Islamic police in Aceh, Indonesia, patrol daily for women wearing tight clothes and unmarried couples sitting too close.
Banda Aceh, Indonesia
“Excuse me,” says Iskandar, as his mobile phone beeps for the umpteenth time in the past half hour. It’s another anonymous tip-off, alerting him to a young couple who have been seen spending time together alone.
Iskander is head of the Wilayatul Hisbah, a special police unit that enforces Islamic law, or sharia, in the Indonesian province of Aceh. Teams of his officers patrol the Acehnese capital several times a day, looking for unmarried couples, women in close-fitting clothes or not wearing an Islamic headscarf, and anyone drinking alcohol or gambling.
But the energy with which the 1,500-strong Wilayatul Hisbah – or Wi-Ha, as they are known – are carrying out their job has alarmed some Acehnese, as well as human rights groups, politicians, and businessmen.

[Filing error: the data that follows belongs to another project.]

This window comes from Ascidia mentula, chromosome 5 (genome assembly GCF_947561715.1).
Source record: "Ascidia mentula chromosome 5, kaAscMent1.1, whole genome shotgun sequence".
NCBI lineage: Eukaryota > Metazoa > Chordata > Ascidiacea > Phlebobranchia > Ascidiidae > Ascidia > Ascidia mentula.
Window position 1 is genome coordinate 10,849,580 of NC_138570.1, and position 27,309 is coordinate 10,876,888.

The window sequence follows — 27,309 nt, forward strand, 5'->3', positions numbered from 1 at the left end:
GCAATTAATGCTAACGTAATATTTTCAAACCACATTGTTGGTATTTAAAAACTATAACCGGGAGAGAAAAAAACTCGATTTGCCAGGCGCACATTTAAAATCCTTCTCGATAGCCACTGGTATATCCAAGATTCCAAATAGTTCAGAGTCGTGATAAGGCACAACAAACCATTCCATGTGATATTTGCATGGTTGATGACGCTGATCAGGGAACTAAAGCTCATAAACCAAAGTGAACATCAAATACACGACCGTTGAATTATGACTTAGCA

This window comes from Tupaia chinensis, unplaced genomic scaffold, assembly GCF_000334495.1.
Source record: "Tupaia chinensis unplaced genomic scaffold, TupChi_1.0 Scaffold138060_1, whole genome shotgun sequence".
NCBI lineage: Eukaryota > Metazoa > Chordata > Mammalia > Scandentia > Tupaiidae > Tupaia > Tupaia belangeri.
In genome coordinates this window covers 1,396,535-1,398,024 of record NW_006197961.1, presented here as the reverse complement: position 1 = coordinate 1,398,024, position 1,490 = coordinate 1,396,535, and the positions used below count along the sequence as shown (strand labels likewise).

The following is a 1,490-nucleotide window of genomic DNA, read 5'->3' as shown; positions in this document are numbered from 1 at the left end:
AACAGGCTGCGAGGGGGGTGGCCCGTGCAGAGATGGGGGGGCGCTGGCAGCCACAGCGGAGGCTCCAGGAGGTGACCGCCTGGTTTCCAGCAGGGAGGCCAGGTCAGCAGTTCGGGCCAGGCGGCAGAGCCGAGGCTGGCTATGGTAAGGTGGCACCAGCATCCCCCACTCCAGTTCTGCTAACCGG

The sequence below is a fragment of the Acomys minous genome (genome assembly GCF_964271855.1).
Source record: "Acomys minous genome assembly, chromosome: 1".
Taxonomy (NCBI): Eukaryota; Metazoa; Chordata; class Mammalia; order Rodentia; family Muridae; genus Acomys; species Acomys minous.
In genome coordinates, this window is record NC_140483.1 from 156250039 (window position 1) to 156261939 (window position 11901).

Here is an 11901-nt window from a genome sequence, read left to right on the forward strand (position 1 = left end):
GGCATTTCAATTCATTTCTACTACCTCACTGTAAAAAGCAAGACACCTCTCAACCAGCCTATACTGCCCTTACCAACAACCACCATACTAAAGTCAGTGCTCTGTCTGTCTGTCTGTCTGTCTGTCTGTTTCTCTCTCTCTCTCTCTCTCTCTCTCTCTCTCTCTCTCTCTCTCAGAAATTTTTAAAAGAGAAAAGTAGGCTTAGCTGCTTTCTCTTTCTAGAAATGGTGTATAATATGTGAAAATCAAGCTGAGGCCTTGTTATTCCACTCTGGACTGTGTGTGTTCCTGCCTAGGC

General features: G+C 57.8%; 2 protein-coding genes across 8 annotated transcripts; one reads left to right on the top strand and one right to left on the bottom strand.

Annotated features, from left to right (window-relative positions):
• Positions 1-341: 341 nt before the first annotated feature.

The province, on the western tip of Sumatra island, home to about 4 million people, won the right to implement Islamic law in 2001, after being granted semi-autonomy as part of efforts to end a decades-long separatist war. Sharia has been enforced with increasing vigor since the 2004 Asian tsunami, which many people interpreted as a divine warning, and last September the provincial parliament approved a new penalty for adulterers: stoning to death.
Aceh is not alone. Across Indonesia, dozens of local governments – given wide scope to enact their own laws under a decentralized system – have adopted Islamic regulations on dress and behavior. In parts of Central Java and South Sulawesi provinces, female civil servants are now obliged to wear headscarves or risk losing their jobs.